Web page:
Book review: Reclaim Your Heart

Muslim Matters

Book review: Reclaim Your Heart

By Atiya Hasan
TMO contributing writer

It’s no secret that the ritualistic aspects of Islam hold the highest of importance, like the daily prayers and performing hajj. The salah is something every Muslim struggles with, at some time or another, to commit to on a daily basis and, for a lot of us, it is more often a losing battle. This is why Yasmin Mogahed’s “Reclaim Your Heart” is an invaluable work of literature in this day and age. Despite the title stating that the book is about divulging into the secrets of one’s heart, I felt it go much deeper, into the soul. This is book is the reminder that a bridge needs to be built between just doing the actions that make one a Muslim to building the desire to do them.

The book is divided into seven parts: attachments, love, hardships, relationship with the Creator, women’s status, ummah and poetry. The initial chapters begin with dissecting our need and desire for the material attachments we place so much value in. Slowly, as the book progresses so does the intensity of the self-reflection it requires. From our need to love things to considering the reasons behind the people we love.

All of the chapters are beautiful and engaging, without being intrusive, a very difficult task to accomplish considering the very personal nature of the content. Mogahed masterfully gets the message across in each chapter, which are short but intricately detailed. She touches on difficulties in her own life but in a very subtle manner by focusing on the aspects of the issue that are relevant to all. After all, though the circumstances may be different, all difficulties in our lives fall under similar themes.

The most difficult chapter for me was the one on hardships. More than the people and things we love, we keep our hardships and times of difficulty under the highest level of protection and the most well-guarded. These are the things we try to put out of our mind and hope to never reconsider. Mogahed’s words teach us to break down these walls to learn why these times troubled us so much, something that is a truly challenging undertaking in and of itself. There were times that I had to put the book down and take a few days away from it so that I could reflect and incorporate the new way of thinking into my life.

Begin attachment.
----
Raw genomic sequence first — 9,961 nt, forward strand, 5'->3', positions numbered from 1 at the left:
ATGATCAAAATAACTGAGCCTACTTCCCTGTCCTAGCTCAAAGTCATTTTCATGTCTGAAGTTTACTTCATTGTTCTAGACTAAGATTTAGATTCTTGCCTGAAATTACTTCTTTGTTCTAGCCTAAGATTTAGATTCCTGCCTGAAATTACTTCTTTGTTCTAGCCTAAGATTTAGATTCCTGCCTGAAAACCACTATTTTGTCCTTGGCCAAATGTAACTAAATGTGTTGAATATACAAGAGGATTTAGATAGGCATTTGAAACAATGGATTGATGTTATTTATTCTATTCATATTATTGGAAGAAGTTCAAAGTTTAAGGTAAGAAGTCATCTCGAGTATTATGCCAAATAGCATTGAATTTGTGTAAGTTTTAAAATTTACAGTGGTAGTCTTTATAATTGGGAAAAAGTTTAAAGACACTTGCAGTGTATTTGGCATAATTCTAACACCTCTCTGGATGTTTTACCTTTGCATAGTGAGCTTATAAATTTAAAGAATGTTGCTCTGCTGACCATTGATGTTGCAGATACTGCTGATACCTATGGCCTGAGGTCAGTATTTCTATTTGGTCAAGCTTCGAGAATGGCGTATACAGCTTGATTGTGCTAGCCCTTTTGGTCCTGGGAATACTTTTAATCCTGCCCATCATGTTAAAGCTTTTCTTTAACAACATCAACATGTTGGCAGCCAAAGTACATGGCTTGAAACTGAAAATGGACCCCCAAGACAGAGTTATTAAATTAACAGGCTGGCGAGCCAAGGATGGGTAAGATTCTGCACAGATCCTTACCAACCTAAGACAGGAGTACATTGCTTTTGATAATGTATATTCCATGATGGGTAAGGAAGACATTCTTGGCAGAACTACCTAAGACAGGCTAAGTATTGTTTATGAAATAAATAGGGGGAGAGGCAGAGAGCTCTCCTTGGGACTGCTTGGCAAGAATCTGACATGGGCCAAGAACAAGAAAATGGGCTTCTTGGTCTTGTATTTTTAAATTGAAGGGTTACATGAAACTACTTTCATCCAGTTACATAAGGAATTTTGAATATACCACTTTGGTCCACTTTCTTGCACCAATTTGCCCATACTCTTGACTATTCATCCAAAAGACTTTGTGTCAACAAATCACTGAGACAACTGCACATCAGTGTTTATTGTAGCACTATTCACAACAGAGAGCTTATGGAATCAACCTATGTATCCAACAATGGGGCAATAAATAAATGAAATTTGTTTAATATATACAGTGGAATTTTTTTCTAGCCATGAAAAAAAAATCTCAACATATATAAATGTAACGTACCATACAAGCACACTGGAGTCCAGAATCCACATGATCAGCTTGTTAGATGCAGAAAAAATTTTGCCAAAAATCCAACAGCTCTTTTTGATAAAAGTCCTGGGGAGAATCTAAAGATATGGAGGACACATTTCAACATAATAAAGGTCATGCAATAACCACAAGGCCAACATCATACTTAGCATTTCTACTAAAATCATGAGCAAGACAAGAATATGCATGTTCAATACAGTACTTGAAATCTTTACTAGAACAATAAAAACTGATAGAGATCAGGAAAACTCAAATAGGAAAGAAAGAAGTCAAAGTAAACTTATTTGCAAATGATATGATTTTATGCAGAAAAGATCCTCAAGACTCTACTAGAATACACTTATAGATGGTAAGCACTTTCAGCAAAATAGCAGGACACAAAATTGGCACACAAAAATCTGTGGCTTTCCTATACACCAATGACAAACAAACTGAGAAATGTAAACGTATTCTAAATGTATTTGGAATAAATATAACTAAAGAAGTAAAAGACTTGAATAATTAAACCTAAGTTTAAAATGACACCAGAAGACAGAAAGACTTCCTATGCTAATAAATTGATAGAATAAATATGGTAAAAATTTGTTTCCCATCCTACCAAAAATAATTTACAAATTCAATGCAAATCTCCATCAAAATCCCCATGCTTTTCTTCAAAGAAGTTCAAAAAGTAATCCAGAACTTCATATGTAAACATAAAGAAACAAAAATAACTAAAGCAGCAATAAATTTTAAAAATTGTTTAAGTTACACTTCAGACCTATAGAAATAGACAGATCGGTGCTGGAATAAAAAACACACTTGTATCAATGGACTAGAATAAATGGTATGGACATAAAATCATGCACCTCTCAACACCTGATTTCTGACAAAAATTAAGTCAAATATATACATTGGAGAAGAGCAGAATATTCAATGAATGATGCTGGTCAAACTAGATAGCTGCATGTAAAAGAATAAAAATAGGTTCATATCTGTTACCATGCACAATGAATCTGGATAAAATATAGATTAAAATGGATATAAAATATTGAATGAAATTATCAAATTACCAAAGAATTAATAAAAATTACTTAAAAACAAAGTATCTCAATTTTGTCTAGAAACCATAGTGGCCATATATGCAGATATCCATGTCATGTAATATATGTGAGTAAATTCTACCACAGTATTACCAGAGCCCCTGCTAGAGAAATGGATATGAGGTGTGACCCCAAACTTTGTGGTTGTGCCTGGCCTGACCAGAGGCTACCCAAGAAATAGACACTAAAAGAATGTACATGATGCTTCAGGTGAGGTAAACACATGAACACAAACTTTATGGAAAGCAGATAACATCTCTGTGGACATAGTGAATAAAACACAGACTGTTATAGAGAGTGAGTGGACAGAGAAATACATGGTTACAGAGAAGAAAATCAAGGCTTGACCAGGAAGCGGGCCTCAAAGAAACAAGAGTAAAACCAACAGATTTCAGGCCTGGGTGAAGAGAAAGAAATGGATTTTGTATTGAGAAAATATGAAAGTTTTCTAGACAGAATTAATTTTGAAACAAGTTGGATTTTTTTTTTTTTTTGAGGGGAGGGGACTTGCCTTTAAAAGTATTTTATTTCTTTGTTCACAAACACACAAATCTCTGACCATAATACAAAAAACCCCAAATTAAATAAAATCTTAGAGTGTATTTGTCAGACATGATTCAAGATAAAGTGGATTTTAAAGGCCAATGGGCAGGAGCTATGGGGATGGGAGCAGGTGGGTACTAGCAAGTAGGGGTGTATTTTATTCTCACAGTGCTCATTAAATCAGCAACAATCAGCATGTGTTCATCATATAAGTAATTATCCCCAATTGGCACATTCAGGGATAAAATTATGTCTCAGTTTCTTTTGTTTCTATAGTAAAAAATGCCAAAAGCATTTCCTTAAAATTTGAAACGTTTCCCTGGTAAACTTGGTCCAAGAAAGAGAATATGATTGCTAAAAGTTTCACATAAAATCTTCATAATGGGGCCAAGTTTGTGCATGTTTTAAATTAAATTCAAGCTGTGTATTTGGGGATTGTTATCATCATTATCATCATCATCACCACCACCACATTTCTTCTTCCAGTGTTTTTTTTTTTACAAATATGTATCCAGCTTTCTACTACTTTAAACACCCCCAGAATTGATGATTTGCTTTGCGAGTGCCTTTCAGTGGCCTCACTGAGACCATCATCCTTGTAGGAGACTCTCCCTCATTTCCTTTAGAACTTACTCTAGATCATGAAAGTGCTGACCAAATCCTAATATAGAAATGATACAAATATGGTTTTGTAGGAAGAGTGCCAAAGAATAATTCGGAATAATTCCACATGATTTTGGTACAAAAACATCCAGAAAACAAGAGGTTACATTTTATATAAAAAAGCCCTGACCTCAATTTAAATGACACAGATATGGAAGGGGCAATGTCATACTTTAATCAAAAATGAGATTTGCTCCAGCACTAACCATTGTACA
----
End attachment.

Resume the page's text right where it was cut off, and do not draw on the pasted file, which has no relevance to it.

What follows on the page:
This book is the reminder we all need, that holding a mirror to our inward selves is an integral part of magnifying our faith. More importantly, it’s an even more significant aspect of enhancing the relationship with God, without which, the ritualistic physical actions of faith are truly meaningless. It is awe-inspiring to imagine that this is only the initial steps in gaining the level of spiritual-awareness that the prominent personalities of Islam, the sahaba and the Islamic scholars, most likely maintain.

The language of the book itself is quite basic with all the Arabic terminology that is referred to being defined in simpler terms. That makes this the perfect book for anyone, even those who are not Muslim, since the message of spiritual intelligence is important regardless of which religion one follows. The book is a message of strength for those from all walks of life, spoken in the voice of humanity, to those in any phase of their life.

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